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The Los Angeles prosecutor who tried and failed to convict O.J. Simpson says the infamous murder trial would probably end in a hung jury if it were held today.
"Honestly, I don't know whether he would be convicted today," Marcia Clark said in a wide-ranging interview with Dateline NBC that airs Sunday. "Because in the wake of all these police shootings and all the racial mistrust that has been exposed, probably what would result, in my opinion, is a hung jury."
Clark was referring to recent fatal shootings of black men in Ferguson, Missouri, and elsewhere that fueled the Black Lives Matter movement and made the question of how law enforcement treats African-Americans one of the most contentious issues of the day.
Clark has long contended that wariness of the Los Angeles Police Department and anger over the brutal Rodney King beating figured in the acquittal of Simpson after a five-month trial in 1995 that transfixed the world.
In the Dateline NBC interview, Clark went further and said that among the nine African-American jurors who deliberated Simpson's fate were some who "came in for the purpose of payback."
"They didn't care whether he was guilty or innocent," she told Dateline's Josh Mankiewicz. "They were going to use this case for payback."
Never mind, said Clark, that Simpson "was not exactly your civil rights firebrand."
"He was quoted famously saying, 'I'm not black, I'm O.J.,'" Clark said.
Clark said prosecutors amassed a "mountain of evidence" pointing to Simpson's guilt in the killings of his ex-wife, Nicole Brown Simpson, and her friend, Ron Goldman.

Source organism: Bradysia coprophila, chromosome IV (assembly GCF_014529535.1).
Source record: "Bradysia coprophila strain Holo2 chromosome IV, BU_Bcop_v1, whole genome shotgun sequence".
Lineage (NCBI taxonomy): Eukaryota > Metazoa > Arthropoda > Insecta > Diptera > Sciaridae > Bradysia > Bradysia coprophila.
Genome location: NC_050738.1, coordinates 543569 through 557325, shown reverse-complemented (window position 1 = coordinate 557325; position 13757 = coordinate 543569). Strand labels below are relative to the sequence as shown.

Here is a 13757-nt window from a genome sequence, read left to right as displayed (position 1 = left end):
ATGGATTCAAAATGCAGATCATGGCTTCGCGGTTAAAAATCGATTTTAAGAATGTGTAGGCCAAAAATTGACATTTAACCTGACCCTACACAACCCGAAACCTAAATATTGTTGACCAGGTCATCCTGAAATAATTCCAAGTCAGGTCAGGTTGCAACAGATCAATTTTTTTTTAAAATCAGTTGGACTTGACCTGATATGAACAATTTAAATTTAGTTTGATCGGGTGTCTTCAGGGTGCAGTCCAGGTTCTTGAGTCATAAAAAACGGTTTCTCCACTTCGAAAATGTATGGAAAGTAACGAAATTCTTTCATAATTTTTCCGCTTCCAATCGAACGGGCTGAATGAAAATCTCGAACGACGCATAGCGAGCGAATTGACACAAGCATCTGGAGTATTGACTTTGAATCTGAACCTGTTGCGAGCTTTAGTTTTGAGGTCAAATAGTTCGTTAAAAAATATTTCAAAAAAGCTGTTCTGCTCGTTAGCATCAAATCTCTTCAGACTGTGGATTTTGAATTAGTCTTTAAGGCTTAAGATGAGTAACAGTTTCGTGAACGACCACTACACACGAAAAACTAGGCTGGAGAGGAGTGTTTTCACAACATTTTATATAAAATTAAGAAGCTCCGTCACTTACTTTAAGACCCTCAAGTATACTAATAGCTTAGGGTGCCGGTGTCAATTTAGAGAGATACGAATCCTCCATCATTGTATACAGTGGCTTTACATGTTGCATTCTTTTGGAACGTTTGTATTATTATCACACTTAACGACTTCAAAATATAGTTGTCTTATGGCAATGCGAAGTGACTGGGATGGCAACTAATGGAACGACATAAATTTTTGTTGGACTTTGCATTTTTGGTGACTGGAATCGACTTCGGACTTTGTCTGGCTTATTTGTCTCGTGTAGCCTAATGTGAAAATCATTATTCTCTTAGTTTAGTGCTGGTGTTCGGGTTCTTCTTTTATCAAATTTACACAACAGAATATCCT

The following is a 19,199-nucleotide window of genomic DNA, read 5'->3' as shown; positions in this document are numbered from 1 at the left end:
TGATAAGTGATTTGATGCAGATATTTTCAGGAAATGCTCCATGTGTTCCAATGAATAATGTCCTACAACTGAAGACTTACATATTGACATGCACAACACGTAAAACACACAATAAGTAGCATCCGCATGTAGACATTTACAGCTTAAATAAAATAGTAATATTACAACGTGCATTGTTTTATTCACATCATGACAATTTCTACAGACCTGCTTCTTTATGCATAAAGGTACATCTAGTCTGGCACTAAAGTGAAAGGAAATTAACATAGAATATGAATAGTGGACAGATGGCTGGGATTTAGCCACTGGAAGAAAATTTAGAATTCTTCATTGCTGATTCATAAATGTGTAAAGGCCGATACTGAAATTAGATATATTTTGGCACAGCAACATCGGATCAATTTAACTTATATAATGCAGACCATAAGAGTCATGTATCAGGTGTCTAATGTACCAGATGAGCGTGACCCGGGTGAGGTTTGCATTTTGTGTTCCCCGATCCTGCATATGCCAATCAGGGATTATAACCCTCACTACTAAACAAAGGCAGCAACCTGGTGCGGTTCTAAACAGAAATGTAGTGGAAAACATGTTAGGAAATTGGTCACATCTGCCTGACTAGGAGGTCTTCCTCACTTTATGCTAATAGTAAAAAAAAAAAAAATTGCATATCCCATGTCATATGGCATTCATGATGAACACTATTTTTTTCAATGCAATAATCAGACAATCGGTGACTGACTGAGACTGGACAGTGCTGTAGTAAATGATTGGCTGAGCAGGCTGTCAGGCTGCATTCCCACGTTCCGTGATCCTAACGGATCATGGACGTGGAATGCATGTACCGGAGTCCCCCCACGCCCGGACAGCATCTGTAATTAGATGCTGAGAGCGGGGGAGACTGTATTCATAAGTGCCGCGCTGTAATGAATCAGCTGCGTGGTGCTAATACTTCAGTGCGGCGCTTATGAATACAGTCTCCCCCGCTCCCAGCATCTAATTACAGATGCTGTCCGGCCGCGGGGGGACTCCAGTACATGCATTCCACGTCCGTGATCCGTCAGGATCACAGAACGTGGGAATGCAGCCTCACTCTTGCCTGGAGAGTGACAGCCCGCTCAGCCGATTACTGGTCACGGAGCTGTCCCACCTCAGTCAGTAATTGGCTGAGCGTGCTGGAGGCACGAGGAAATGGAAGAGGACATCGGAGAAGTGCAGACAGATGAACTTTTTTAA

"But at the end of the day, the evidence didn't wind up mattering because there was a fundamental large issue standing in the way of seeing the evidence," she said. "You had this enormous mistrust of everything LAPD, everything officer related."
There was plenty of DNA evidence, but explaining the significance of that to the jury was difficult, Clark said.
Now, she said, that would not be as big a hurdle if she got another crack at trying Simpson for double-murder.
"DNA has gained acceptance like it never had back then," she said. "I think juries probably are more receptive to scientific evidence in general today."
Clark also repeated her earlier criticism of Judge Lance Ito for, among other things, suggesting the signature moment of the trial — when Simpson tried on the dark leather glove found near the crime scene and it didn't fit.
Clark told Mankiewicz that Ito floated the idea of having Simpson try on the glove — while wearing a latex glove to prevent the evidence from being contaminated — at a sidebar.
"I immediately object to it," she said. "And I said, 'The latex will screw up the fit.'"
But fellow prosecutor Chris Darden pushed to have Simpson try on the glove.
"I was miserable from the moment that Chris said, 'No, I'm doing this'," she said. "And I never expected anything good to come of it."
Clark ended up being right — for the prosecution. In his closing remarks, Simpson' defense lawyer Johnnie Cochran was able to sway the jury with this now infamous line: "If it doesn't fit, you must acquit."
Simpson, 68, a former NFL star turned TV pitchman and sometime actor, is currently serving a 33-year sentence in a Nevada prison for an unrelated robbery and kidnapping in Las Vegas. The jury found him guilty thirteen years to the day after he was acquitted of the Brentwood, California, murders.
Asked by NBC News' Mankiewicz if she takes any satisfaction that Simpson is behind bars, Clark answered, "Yes and no."
"I think he's someone who is a danger to society," she said. "He was getting into one scrape after another after he was acquitted."
But, said Clark, "he did not wind up in prison for the murders, which he should've."